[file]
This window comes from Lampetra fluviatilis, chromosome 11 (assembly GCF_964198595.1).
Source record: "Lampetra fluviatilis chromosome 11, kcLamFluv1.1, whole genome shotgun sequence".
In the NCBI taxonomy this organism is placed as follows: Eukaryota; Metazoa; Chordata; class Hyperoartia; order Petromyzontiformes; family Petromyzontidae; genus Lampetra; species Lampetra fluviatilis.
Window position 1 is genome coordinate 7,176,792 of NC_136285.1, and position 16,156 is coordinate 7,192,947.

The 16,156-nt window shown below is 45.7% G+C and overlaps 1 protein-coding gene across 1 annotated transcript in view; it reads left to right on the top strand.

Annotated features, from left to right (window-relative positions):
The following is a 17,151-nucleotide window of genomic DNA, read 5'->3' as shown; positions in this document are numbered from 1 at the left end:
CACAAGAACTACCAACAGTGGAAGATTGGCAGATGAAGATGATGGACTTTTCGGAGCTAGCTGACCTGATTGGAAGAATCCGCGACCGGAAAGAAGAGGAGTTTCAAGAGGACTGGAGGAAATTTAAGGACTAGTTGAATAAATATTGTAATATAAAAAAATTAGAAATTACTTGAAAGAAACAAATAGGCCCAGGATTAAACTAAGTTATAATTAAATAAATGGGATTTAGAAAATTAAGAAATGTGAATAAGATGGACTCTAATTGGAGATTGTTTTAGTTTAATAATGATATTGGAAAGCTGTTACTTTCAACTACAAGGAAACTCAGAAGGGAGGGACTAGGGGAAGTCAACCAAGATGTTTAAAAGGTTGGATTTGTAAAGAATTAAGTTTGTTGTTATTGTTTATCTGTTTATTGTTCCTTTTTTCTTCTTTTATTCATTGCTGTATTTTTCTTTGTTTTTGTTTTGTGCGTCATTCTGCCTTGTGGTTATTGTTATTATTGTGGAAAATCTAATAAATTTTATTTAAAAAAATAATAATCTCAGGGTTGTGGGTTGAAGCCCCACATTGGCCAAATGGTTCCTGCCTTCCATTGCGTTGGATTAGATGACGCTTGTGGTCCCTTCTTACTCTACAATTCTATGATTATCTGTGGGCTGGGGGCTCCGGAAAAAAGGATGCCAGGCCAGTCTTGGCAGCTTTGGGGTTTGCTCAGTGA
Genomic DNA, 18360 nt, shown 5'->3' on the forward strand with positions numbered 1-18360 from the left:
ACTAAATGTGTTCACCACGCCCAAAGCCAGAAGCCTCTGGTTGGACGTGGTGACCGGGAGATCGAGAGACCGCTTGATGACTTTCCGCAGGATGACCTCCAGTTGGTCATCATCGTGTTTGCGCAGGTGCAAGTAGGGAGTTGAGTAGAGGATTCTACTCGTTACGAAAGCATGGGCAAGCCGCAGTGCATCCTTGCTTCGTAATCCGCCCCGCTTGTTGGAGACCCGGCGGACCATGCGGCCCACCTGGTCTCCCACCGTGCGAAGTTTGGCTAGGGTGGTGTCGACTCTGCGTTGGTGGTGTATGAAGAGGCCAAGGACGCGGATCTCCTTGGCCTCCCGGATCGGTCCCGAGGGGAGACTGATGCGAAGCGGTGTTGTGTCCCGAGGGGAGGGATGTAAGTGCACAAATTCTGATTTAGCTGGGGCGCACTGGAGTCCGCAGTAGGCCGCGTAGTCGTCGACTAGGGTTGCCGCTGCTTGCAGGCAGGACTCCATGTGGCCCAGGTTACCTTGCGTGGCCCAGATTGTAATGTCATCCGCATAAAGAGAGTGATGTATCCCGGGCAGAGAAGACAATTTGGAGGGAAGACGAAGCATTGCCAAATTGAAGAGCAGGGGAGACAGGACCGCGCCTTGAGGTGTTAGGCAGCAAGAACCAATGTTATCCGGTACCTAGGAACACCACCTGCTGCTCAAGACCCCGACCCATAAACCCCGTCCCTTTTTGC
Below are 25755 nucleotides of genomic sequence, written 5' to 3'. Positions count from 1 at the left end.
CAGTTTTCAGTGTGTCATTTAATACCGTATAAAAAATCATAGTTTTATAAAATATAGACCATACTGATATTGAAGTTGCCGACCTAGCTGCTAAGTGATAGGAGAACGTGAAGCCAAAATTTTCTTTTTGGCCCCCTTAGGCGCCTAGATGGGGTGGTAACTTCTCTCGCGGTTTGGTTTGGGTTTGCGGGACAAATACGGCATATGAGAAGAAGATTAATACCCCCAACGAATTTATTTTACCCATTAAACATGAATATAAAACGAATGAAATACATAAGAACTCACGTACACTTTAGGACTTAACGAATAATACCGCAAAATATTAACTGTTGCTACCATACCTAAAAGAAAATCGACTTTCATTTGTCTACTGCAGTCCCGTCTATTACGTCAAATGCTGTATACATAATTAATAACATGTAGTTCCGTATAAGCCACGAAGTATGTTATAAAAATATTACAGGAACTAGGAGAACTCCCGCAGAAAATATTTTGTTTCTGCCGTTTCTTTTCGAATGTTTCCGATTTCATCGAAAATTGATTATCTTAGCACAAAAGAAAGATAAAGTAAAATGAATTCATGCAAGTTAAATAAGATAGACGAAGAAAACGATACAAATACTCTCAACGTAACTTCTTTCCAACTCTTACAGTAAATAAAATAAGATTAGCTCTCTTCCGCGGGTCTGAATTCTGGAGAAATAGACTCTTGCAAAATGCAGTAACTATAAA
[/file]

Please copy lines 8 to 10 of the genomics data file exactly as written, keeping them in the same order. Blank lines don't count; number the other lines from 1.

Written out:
CACAAGAACTACCAACAGTGGAAGATTGGCAGATGAAGATGATGGACTTTTCGGAGCTAGCTGACCTGATTGGAAGAATCCGCGACCGGAAAGAAGAGGAGTTTCAAGAGGACTGGAGGAAATTTAAGGACTAGTTGAATAAATATTGTAATATAAAAAAATTAGAAATTACTTGAAAGAAACAAATAGGCCCAGGATTAAACTAAGTTATAATTAAATAAATGGGATTTAGAAAATTAAGAAATGTGAATAAGATGGACTCTAATTGGAGATTGTTTTAGTTTAATAATGATATTGGAAAGCTGTTACTTTCAACTACAAGGAAACTCAGAAGGGAGGGACTAGGGGAAGTCAACCAAGATGTTTAAAAGGTTGGATTTGTAAAGAATTAAGTTTGTTGTTATTGTTTATCTGTTTATTGTTCCTTTTTTCTTCTTTTATTCATTGCTGTATTTTTCTTTGTTTTTGTTTTGTGCGTCATTCTGCCTTGTGGTTATTGTTATTATTGTGGAAAATCTAATAAATTTTATTTAAAAAAATAATAATCTCAGGGTTGTGGGTTGAAGCCCCACATTGGCCAAATGGTTCCTGCCTTCCATTGCGTTGGATTAGATGACGCTTGTGGTCCCTTCTTACTCTACAATTCTATGATTATCTGTGGGCTGGGGGCTCCGGAAAAAAGGATGCCAGGCCAGTCTTGGCAGCTTTGGGGTTTGCTCAGTGA
Genomic DNA, 18360 nt, shown 5'->3' on the forward strand with positions numbered 1-18360 from the left:
ACTAAATGTGTTCACCACGCCCAAAGCCAGAAGCCTCTGGTTGGACGTGGTGACCGGGAGATCGAGAGACCGCTTGATGACTTTCCGCAGGATGACCTCCAGTTGGTCATCATCGTGTTTGCGCAGGTGCAAGTAGGGAGTTGAGTAGAGGATTCTACTCGTTACGAAAGCATGGGCAAGCCGCAGTGCATCCTTGCTTCGTAATCCGCCCCGCTTGTTGGAGACCCGGCGGACCATGCGGCCCACCTGGTCTCCCACCGTGCGAAGTTTGGCTAGGGTGGTGTCGACTCTGCGTTGGTGGTGTATGAAGAGGCCAAGGACGCGGATCTCCTTGGCCTCCCGGATCGGTCCCGAGGGGAGACTGATGCGAAGCGGTGTTGTGTCCCGAGGGGAGGGATGTAAGTGCACAAATTCTGATTTAGCTGGGGCGCACTGGAGTCCGCAGTAGGCCGCGTAGTCGTCGACTAGGGTTGCCGCTGCTTGCAGGCAGGACTCCATGTGGCCCAGGTTACCTTGCGTGGCCCAGATTGTAATGTCATCCGCATAAAGAGAGTGATGTATCCCGGGCAGAGAAGACAATTTGGAGGGAAGACGAAGCATTGCCAAATTGAAGAGCAGGGGAGACAGGACCGCGCCTTGAGGTGTTAGGCAGCAAGAACCAATGTTATCCGGTACCTAGGAACACCACCTGCTGCTCAAGACCCCGACCCATAAACCCCGTCCCTTTTTGC